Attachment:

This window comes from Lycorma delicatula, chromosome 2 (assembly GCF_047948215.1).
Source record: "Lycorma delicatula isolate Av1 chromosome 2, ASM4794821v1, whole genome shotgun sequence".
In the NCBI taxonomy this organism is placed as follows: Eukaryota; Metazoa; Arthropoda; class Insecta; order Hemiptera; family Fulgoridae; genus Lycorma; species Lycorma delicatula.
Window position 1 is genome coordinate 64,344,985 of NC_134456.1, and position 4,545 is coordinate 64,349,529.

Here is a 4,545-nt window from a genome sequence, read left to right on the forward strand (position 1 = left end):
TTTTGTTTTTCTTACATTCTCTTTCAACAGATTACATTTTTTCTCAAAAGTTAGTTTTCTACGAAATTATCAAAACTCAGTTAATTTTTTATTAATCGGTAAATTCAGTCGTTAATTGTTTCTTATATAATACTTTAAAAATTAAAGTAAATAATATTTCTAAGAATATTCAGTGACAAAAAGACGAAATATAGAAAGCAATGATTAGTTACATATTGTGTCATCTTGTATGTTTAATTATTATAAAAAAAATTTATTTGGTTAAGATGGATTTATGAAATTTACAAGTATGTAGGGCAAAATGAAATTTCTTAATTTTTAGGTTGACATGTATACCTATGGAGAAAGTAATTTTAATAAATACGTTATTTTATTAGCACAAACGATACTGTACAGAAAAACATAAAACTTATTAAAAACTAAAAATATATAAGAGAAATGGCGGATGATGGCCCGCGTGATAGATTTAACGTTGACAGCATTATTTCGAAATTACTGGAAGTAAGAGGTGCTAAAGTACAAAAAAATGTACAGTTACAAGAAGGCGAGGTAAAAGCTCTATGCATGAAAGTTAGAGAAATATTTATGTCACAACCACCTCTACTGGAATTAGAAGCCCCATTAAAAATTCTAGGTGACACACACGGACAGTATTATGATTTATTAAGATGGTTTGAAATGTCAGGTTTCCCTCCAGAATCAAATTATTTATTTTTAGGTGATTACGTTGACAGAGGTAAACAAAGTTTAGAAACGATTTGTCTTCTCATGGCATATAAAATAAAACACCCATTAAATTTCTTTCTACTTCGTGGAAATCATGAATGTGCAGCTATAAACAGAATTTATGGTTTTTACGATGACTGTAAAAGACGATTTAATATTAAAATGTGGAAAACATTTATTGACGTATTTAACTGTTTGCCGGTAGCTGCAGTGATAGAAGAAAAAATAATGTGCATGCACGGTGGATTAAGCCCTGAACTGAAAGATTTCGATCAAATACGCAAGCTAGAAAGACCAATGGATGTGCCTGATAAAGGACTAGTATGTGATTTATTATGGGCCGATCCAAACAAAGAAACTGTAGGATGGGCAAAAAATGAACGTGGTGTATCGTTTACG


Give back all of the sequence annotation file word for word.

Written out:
This window comes from Lycorma delicatula, chromosome 2 (assembly GCF_047948215.1).
Source record: "Lycorma delicatula isolate Av1 chromosome 2, ASM4794821v1, whole genome shotgun sequence".
In the NCBI taxonomy this organism is placed as follows: Eukaryota; Metazoa; Arthropoda; class Insecta; order Hemiptera; family Fulgoridae; genus Lycorma; species Lycorma delicatula.
Window position 1 is genome coordinate 64,344,985 of NC_134456.1, and position 4,545 is coordinate 64,349,529.

Here is a 4,545-nt window from a genome sequence, read left to right on the forward strand (position 1 = left end):
TTTTGTTTTTCTTACATTCTCTTTCAACAGATTACATTTTTTCTCAAAAGTTAGTTTTCTACGAAATTATCAAAACTCAGTTAATTTTTTATTAATCGGTAAATTCAGTCGTTAATTGTTTCTTATATAATACTTTAAAAATTAAAGTAAATAATATTTCTAAGAATATTCAGTGACAAAAAGACGAAATATAGAAAGCAATGATTAGTTACATATTGTGTCATCTTGTATGTTTAATTATTATAAAAAAAATTTATTTGGTTAAGATGGATTTATGAAATTTACAAGTATGTAGGGCAAAATGAAATTTCTTAATTTTTAGGTTGACATGTATACCTATGGAGAAAGTAATTTTAATAAATACGTTATTTTATTAGCACAAACGATACTGTACAGAAAAACATAAAACTTATTAAAAACTAAAAATATATAAGAGAAATGGCGGATGATGGCCCGCGTGATAGATTTAACGTTGACAGCATTATTTCGAAATTACTGGAAGTAAGAGGTGCTAAAGTACAAAAAAATGTACAGTTACAAGAAGGCGAGGTAAAAGCTCTATGCATGAAAGTTAGAGAAATATTTATGTCACAACCACCTCTACTGGAATTAGAAGCCCCATTAAAAATTCTAGGTGACACACACGGACAGTATTATGATTTATTAAGATGGTTTGAAATGTCAGGTTTCCCTCCAGAATCAAATTATTTATTTTTAGGTGATTACGTTGACAGAGGTAAACAAAGTTTAGAAACGATTTGTCTTCTCATGGCATATAAAATAAAACACCCATTAAATTTCTTTCTACTTCGTGGAAATCATGAATGTGCAGCTATAAACAGAATTTATGGTTTTTACGATGACTGTAAAAGACGATTTAATATTAAAATGTGGAAAACATTTATTGACGTATTTAACTGTTTGCCGGTAGCTGCAGTGATAGAAGAAAAAATAATGTGCATGCACGGTGGATTAAGCCCTGAACTGAAAGATTTCGATCAAATACGCAAGCTAGAAAGACCAATGGATGTGCCTGATAAAGGACTAGTATGTGATTTATTATGGGCCGATCCAAACAAAGAAACTGTAGGATGGGCAAAAAATGAACGTGGTGTATCGTTTACG